The tradition of constructing and using fishponds in England began during the medieval period and peaked in the 12th century. They were largely built by the wealthy sectors of society with monastic institutions and royal residences often having large and complex fishponds. The difficulties of obtaining fresh meat in the winter and the value placed on fish as a food source and for status may have been factors which favoured the development of fishponds and which made them so valuable. The practice of constructing fishponds declined after the Dissolution of the Monasteries in the 16th century although in some areas it continued into the 17th century. Most fishponds fell out of use during the post-medieval period. Documentary sources provide a wealth of information about the way fishponds were stocked and managed. The main species of fish kept were eel, tench, pickerel, bream, perch, and roach. Large quantities of fish could be supplied at a time. Once a year, probably in the spring, ponds were drained and cleared. Fishponds are widely scattered throughout England and extend into Scotland and Wales. The majority are found in central, eastern and southern parts and in areas with heavy clay soils. Fewer fishponds are found in coastal areas and parts of the country rich in natural lakes and streams where other sources of fresh fish were available. Most were located close to villages, manors or monasteries or within parks so that a watch could be kept on them to prevent poaching. Although approximately 2000 examples are recorded nationally, this is thought to be only a small proportion of those in existence in medieval times. Despite being relatively common, fishponds are important for their associations with other classes of medieval monument and in providing evidence of site economy.

The motte and bailey castle with fishponds 285m north west of Bridge Farm survives well and will contain archaeological and environmental evidence relating to its construction, development, strategic, political, economic and social significance, longevity, domestic arrangements, abandonment and overall landscape context.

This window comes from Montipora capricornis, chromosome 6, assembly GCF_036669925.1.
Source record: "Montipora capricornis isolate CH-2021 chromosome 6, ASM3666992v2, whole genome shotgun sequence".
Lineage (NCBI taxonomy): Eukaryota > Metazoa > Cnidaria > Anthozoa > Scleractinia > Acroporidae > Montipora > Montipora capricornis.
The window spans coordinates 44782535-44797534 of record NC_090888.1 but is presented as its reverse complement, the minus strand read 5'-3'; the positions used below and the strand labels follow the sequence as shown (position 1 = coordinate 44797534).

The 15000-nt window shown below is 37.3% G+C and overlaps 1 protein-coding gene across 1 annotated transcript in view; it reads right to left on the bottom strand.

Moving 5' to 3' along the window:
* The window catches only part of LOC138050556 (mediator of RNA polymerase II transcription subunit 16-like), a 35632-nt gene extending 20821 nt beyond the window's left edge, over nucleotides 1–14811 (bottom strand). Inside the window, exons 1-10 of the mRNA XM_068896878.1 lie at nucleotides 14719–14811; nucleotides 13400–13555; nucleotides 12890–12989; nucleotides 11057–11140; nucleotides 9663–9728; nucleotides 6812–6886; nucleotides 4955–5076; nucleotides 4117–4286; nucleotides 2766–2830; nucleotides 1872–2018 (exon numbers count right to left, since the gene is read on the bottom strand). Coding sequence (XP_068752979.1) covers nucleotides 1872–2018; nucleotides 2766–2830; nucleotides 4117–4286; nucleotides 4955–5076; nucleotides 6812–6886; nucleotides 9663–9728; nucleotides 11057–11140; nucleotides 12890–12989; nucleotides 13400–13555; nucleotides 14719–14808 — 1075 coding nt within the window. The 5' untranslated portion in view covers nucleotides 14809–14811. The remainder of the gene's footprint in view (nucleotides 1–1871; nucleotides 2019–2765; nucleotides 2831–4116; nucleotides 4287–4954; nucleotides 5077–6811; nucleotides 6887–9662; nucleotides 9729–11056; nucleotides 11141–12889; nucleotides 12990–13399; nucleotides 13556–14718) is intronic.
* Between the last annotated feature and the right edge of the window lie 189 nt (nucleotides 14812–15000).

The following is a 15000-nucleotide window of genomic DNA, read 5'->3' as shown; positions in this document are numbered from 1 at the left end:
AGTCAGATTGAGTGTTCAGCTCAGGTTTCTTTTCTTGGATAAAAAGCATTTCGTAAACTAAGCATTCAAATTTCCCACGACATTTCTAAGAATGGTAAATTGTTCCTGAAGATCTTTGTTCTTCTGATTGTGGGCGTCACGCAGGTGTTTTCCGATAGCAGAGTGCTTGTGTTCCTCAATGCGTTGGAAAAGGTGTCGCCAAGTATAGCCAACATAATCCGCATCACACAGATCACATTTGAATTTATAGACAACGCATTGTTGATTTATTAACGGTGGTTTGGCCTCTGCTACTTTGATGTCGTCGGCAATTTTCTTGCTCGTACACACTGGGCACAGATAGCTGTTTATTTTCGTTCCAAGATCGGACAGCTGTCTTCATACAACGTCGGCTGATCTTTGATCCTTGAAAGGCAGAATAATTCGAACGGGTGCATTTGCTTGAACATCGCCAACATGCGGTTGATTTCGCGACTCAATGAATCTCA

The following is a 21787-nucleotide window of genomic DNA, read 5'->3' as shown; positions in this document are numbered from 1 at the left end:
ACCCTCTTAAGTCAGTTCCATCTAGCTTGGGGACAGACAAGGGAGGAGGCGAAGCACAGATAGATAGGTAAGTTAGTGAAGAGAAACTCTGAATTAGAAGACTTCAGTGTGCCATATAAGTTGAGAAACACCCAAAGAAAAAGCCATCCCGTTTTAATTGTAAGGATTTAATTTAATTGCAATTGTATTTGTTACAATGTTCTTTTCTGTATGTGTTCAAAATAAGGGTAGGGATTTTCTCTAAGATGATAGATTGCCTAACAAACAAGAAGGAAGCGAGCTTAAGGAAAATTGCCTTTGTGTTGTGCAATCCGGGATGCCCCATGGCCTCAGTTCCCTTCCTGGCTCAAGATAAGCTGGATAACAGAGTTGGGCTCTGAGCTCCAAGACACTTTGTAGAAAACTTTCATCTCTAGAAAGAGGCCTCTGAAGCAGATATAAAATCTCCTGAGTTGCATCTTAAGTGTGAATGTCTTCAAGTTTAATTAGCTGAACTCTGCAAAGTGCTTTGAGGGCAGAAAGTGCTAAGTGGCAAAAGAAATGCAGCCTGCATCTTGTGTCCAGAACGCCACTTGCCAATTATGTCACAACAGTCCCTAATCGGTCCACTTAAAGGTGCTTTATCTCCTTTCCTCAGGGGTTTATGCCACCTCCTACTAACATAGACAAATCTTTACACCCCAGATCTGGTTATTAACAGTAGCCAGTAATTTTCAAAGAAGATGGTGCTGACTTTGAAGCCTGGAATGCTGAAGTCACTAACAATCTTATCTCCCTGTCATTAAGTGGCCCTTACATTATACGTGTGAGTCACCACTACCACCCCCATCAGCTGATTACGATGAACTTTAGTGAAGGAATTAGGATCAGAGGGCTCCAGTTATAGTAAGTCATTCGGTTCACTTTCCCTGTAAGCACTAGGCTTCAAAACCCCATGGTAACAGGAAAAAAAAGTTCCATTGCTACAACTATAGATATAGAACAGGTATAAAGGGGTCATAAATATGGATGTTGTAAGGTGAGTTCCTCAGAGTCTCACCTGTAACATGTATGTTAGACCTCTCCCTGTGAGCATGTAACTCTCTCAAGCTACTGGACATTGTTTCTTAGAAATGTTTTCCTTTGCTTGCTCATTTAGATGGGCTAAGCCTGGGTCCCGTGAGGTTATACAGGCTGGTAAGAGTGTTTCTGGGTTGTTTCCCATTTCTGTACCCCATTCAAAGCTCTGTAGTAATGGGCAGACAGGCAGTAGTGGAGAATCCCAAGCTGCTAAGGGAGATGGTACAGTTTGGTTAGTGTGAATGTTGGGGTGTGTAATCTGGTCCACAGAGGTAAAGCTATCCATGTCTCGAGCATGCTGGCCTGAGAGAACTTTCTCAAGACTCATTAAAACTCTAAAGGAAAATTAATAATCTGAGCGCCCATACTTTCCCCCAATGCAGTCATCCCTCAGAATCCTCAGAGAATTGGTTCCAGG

History

See Details.

Details

This record was the subject of a minor enhancement on 19 May 2015. The record has been generated from an "old county number" (OCN) scheduling record. These are monuments that were not reviewed under the Monuments Protection Programme and are some of our oldest designation records.

This monument includes a motte and bailey castle with associated fishponds situated on a ridge above the northern bank of a tributary to the River Wye. The motte survives as a circular mound measuring up to 35m in diameter and 8m high surrounded by a ditch of up to 8m wide and 2.5m deep. The northern bailey measures approximately 50m by 50m and is defined by a 12m wide and 2m deep ditch to the east which formerly continued to the north but which has been partially in-filled for a graveyard extension. To the north west are traces of a rampart bank and to the south west are two rectangular fishponds one measures 42m long and 20m wide and the other 50m long and 18m wide. Masonry building foundations within the bailey and of a tower on the motte have also been noted.

This is a border castle which appears in the Patent Rolls of King John in a royal mandate of 1216. It is known locally as ‘Almeley Castle’.

A further similar monument to the north west is the subject of a separate scheduling.

Selected Sources

Other
PastScape 106311, Herefordshire SMR 1703

National Grid Reference: SO 33221 51435

Map

Map
© Crown Copyright and database right 2017. All rights reserved. Ordnance Survey Licence number 100024900.
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This copy shows the entry on 17-Dec-2017 at 06:12:05.

End of official listing